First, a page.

Canadian officials have appealed the decision by a British Columbia judge striking down the nation’s prohibition on assisted suicide.
The British Columbia Supreme Court, in June, issued an opinion declaring the law in Canada against assisted suicides unconstitutional. Justice Lynn Smith issued a 395-page ruling calling the law discriminatory in the case of Gloria Taylor, a British Columbia woman with ALS, or Lou Gehrig’s disease.
Taylor was one of five plaintiff’s seeking to strike the law and Judge Smith agree with her saying that, because suicide itself is not illegal, assisted suicides should not be illegal either. Judge Smith said the law contravenes Section 15 of the Charter, which guarantees equality, because it denies the ability to disabled people to kill themselves in the same way an able-bodied person could.
Now, the federal government has announced an appeal of the decision, Justice Minister Rob Nicholson. In his statement, he said the government hopes for a stay on all parts of the ruling — including the one-year rewrite portion and the portion allowing Taylor an exemption to the law so she can kill herself.
“The government is of the view that the Criminal Code provisions that prohibit medical professionals, or anyone else, from counseling or providing assistance in a suicide, are constitutionally valid,” he said. “The government also objects to the lower court’s decision to grant a ’constitutional exemption’ resembling a regulatory framework for assisted suicide.”
“The laws surrounding euthanasia and assisted suicide exist to protect all Canadians, including those who are most vulnerable, such as people who are sick or elderly or people with disabilities,” he added, saying, the government would not issue additional public commentary on the case until it is decided.
Alex Schadenberg, the leading campaigner against assisted suicide in Canada, applauded the government’s decision.
“The Euthanasia Prevention Coalition (EPC) applauds the decision by Justice Minister, Hon Rob Nicholson, who today announced the appeal of the decision by Justice Lynn Smith in the Carter decision in BC. The Carter decision legalized euthanasia and assisted suicide in Canada, while giving Gloria Taylor a constitutional exemption to be killed by euthanasia or assisted suicide within 12 months,” he said.
Schadenberg continued: “EPC is pleased that Justice Minister Nicholson appealed the disturbing decision by Justice Smith. Minister Nicholson has also appealed the “constitutional exemption” that was given to Gloria Taylor, that he referred to as a “regulatory framework for assisted suicide. The decision by Justice Smith needs to be overturned because legalizing euthanasia or assisted suicide is simply not safe.EPC continues to promote the Care of every Canadian while opposing euthanasia and assisted suicide.”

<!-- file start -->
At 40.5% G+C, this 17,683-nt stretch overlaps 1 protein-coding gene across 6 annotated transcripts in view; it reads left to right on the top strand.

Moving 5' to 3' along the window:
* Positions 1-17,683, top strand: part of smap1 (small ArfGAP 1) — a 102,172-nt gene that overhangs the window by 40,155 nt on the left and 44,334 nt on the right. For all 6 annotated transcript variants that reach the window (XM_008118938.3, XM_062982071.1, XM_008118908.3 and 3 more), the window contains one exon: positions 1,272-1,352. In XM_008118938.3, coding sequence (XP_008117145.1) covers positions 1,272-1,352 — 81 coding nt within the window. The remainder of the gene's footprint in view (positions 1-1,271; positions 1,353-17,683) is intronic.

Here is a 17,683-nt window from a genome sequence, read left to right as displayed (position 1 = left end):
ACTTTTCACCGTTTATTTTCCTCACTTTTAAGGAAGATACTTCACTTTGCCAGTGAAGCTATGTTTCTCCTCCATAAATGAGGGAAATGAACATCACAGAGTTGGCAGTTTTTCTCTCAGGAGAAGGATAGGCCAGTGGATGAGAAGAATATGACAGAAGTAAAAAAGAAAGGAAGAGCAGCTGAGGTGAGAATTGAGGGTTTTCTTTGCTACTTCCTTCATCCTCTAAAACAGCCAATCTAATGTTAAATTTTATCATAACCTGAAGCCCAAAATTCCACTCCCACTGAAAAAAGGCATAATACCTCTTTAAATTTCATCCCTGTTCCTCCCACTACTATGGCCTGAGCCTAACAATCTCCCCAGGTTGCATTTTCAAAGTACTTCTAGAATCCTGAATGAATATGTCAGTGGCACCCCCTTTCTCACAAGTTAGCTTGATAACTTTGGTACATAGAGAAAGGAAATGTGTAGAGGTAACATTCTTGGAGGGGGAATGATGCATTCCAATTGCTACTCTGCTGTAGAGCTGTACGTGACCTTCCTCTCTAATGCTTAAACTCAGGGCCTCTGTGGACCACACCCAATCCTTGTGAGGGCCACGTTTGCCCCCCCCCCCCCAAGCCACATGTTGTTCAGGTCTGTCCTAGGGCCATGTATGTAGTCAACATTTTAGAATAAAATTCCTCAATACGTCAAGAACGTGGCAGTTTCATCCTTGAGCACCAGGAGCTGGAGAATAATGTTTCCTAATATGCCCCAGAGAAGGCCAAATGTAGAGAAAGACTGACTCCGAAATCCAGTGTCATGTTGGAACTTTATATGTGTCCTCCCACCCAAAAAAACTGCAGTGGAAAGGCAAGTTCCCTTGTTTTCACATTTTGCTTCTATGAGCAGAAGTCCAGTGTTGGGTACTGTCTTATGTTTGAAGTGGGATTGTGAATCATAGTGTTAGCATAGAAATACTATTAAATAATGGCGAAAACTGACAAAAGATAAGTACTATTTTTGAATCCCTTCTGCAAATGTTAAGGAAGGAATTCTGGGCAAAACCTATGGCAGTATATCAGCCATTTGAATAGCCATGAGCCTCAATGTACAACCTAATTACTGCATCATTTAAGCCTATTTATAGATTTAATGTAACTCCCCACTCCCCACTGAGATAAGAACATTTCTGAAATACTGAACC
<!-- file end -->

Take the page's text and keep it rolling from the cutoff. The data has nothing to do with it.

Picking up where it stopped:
Smith wrote in the decision: “The impact of that distinction is felt particularly acutely by persons such as Ms. Taylor, who are grievously and irremediably ill, physically disabled or soon to become so, mentally competent and who wish to have some control over their circumstances at the end of their lives. The distinction is discriminatory … because it perpetuates disadvantage.”
Smith, ironically, also claimed the law violated the right to life and liberty guaranteed under Section 7 of the Charter by claiming the assisted suicide ban could prompt people to take their lives while they’re physically able to do so.
At the time, Will Johnston of Euthanasia Prevention Coalition immediately critiqued the ruling and the group had sided with federal and provincial governments in opposing the case to strike the law. He urged Canadian officials to appeal the decision to the BC Court of Appeal and to seek an order stopping the decision from taking effect and nullifying the law until that appeal is heard.
“Most elder abuse is hidden from view – and if we can’t detect the abuse now, how are we going to do it when the stakes are raised? I have seen how easily influenced older people can be, and how inadequate are our national strategies against suicide. The present decision, which should be immediately appealed and corrected, is a huge step backwards, a blow to public safety, and would force changes in public policy which would do more harm than good,” he explained.
He added: “Today’s decision would point Canada towards the Oregon assisted suicide regime, which has become notorious for its erosion of medical standards and abuse of psychiatry to rubber-stamp suicide requests. The wish to avoid Oregon’s mistakes has been reflected in over 100 rejections of assisted suicide by legislatures in North America and by medical associations around the world.”
According to the CBC, “Donnaree Nygard, the lawyer for the attorney general of Canada, argued the good of alleviating suffering is outweighed by the probability of wrongful death. She said those who are particularly vulnerable are the elderly, disabled, and people who may worry about being a “burden to society” and safeguards are not effectively protecting vulnerable people in jurisdictions where assisted suicide is already allowed.”
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The Federal Parliament of Canada recently considered legalization of Assisted Suicide and Euthanasia in a bill that came before the House in 2010. Bill C-384 was overwhelmingly defeated based upon concerns related to the prospect of the abuse of seniors, people with disabilities, the lack of an effective national suicide prevention strategy, and the lack of access to good palliative care in Canada.